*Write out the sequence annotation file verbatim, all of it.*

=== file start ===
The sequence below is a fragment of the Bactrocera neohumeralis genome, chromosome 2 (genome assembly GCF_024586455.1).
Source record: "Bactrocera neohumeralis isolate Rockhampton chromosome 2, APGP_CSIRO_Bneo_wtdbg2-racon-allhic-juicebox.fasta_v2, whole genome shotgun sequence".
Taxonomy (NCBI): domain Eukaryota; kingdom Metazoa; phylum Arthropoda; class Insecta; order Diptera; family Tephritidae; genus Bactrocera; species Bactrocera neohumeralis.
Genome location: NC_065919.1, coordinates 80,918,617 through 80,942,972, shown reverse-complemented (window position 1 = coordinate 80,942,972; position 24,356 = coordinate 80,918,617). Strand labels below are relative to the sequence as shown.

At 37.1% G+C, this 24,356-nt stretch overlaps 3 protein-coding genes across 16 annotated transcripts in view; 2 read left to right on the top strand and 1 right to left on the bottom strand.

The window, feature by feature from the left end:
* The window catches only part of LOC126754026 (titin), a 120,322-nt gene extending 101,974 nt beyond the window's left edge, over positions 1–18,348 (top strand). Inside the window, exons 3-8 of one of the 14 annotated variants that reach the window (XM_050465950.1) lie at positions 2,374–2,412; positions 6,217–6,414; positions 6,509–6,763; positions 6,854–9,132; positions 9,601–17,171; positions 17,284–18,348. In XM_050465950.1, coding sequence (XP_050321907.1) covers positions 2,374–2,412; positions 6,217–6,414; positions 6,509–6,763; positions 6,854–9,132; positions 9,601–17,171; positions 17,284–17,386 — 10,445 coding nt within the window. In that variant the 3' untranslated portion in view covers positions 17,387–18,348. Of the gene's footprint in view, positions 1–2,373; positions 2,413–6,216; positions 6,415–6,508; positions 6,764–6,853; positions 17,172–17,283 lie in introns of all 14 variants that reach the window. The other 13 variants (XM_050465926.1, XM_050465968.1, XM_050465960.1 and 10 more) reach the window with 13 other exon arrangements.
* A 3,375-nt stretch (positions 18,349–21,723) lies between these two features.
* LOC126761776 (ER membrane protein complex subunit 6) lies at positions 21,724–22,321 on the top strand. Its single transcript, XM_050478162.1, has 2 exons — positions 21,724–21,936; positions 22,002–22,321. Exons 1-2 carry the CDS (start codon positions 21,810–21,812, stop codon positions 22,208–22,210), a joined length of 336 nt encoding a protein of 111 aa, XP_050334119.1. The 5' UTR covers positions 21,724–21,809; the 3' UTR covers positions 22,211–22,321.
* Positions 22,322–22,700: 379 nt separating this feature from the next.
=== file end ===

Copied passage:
The sequence below is a fragment of the Bactrocera neohumeralis genome, chromosome 2 (genome assembly GCF_024586455.1).
Source record: "Bactrocera neohumeralis isolate Rockhampton chromosome 2, APGP_CSIRO_Bneo_wtdbg2-racon-allhic-juicebox.fasta_v2, whole genome shotgun sequence".
Taxonomy (NCBI): domain Eukaryota; kingdom Metazoa; phylum Arthropoda; class Insecta; order Diptera; family Tephritidae; genus Bactrocera; species Bactrocera neohumeralis.
Genome location: NC_065919.1, coordinates 80,918,617 through 80,942,972, shown reverse-complemented (window position 1 = coordinate 80,942,972; position 24,356 = coordinate 80,918,617). Strand labels below are relative to the sequence as shown.

At 37.1% G+C, this 24,356-nt stretch overlaps 3 protein-coding genes across 16 annotated transcripts in view; 2 read left to right on the top strand and 1 right to left on the bottom strand.

The window, feature by feature from the left end:
* The window catches only part of LOC126754026 (titin), a 120,322-nt gene extending 101,974 nt beyond the window's left edge, over positions 1–18,348 (top strand). Inside the window, exons 3-8 of one of the 14 annotated variants that reach the window (XM_050465950.1) lie at positions 2,374–2,412; positions 6,217–6,414; positions 6,509–6,763; positions 6,854–9,132; positions 9,601–17,171; positions 17,284–18,348. In XM_050465950.1, coding sequence (XP_050321907.1) covers positions 2,374–2,412; positions 6,217–6,414; positions 6,509–6,763; positions 6,854–9,132; positions 9,601–17,171; positions 17,284–17,386 — 10,445 coding nt within the window. In that variant the 3' untranslated portion in view covers positions 17,387–18,348. Of the gene's footprint in view, positions 1–2,373; positions 2,413–6,216; positions 6,415–6,508; positions 6,764–6,853; positions 17,172–17,283 lie in introns of all 14 variants that reach the window. The other 13 variants (XM_050465926.1, XM_050465968.1, XM_050465960.1 and 10 more) reach the window with 13 other exon arrangements.
* A 3,375-nt stretch (positions 18,349–21,723) lies between these two features.
* LOC126761776 (ER membrane protein complex subunit 6) lies at positions 21,724–22,321 on the top strand. Its single transcript, XM_050478162.1, has 2 exons — positions 21,724–21,936; positions 22,002–22,321. Exons 1-2 carry the CDS (start codon positions 21,810–21,812, stop codon positions 22,208–22,210), a joined length of 336 nt encoding a protein of 111 aa, XP_050334119.1. The 5' UTR covers positions 21,724–21,809; the 3' UTR covers positions 22,211–22,321.
* Positions 22,322–22,700: 379 nt separating this feature from the next.